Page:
Digital transformation is the implementation of digital technologies that allow organisations to reconfigure business processes and deliver a better customer experience. Some refer to digital transformation as including any form of technology-led innovation. However, we believe that digital transformation harnesses the power of technology to transform how organisations work by creating new ways of working to attract new customers and retain their loyalty.
The drivers for digital transformation
We’ve identified three key factors that we’ve ranked in order of importance as the main drivers for digital transformation:
- Meeting changing customer needs: Since the pandemic and the growth of online purchasing, customers are demanding ever-faster, more efficient service. CEOs and senior executives consider continuously improving the customer experience a prerequisite to survival. Digitally transforming processes to speed up the delivery of goods and services and enhance the customer experience is now a big driver for organisations. It’s a key differentiator for B2C and B2B customers, and those companies that fall short are exposed on social media and drop behind their competitors.
- Staying ahead of the competition: Organisations are digitally transforming operations to ensure they have the agility to keep ahead of competitors and grow their businesses. The pandemic acted as a kick-start for this process, and for many companies, it was a question of survival. They realised they needed to digitally transform their businesses to change outdated methods and replace legacy systems, which proved inadequate to adapt to a rapidly changing economic and customer trading environment. Now, many forward-thinking CEOs and senior executives realise that continuously improving working processes must be part of an organisation’s culture to thrive in the future.
- Delivering cost efficiencies: CEOs recognise that driving down the cost of operations through automation and streamlined processes as a result of digital transformation can improve the profitability of a business.
- Attracting and retaining talent: Many people will not want to work for organisations that use outdated processes and deliver a sub-standard customer experience. Digital transformation can lead to an improved employee experience at work. For example, using technology such as AI to replace routine tasks can free up employees’ time to focus on more valuable and personally rewarding activities. This, in turn, increases their motivation and loyalty.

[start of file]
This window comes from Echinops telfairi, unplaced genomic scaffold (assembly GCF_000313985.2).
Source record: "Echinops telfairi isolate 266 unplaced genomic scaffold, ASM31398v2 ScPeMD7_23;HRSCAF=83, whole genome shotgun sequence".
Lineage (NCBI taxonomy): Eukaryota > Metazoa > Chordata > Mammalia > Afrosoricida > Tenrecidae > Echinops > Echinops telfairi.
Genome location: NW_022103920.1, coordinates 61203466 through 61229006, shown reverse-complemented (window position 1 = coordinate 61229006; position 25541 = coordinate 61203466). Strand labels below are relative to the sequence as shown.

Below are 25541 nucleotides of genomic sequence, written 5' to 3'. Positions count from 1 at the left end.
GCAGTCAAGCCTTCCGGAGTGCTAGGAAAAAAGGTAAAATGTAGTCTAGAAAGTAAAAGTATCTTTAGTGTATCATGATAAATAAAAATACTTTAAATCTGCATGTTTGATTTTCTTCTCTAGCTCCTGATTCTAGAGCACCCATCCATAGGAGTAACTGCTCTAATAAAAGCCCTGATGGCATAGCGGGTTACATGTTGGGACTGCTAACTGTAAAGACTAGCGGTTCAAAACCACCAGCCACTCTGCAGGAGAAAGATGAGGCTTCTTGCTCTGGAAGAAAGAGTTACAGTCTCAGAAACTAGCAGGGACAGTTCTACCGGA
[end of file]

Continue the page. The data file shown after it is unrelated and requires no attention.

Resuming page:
As a result of these drivers, companies have continued to invest considerable amounts in digital transformation. Gartner predicts, “By 2025, 70% of organisations will implement structured infrastructure automation to deliver flexibility and efficiency, up from 20% in 2021.”
The 2022 EY Parthenon report found that investments in digital transformation are now at record levels – up 65% from 2020. The report highlights the speed and success senior executives strive for from these programmes, with 72% of executives saying they “must radically transform their operations during the next two years to compete effectively in their industry.”
Digital Transformation Strategy
The digital transformation strategy outlines how digital technologies will change and improve an organisation’s operations. Without a clearly articulated strategy understood by everyone involved, the impact and success of transformation programs are often massively reduced.
A successful digital transformation strategy starts with clearly understanding the organisation’s goals and challenges. It requires a comprehensive approach that addresses all aspects of the business, from technology to culture, processes, and customer engagement. Ensuring employees are aligned, ready and willing to embrace new ways of working is vital.
There is often a gap between digital transformation strategy and the successful execution of such a programme. Many organisations fail to achieve anything near the impact expected from their investment due to a lack of clear strategy and leadership. McKinsey’s global digital survey found that organisations achieve less than one-third of the impact expected from their investment in digital transformation.
Many organisations focus on the technology required for digital transformation, but its ultimate success will depend on the attitude and engagement of the people involved in moving an organisation from the past to a new way of operating. Poor communication and engagement throughout the organisation can lead to a lack of involvement from employees in the programme. This, in turn, leads to increased resistance to change among employees and a lack of alignment with business goals.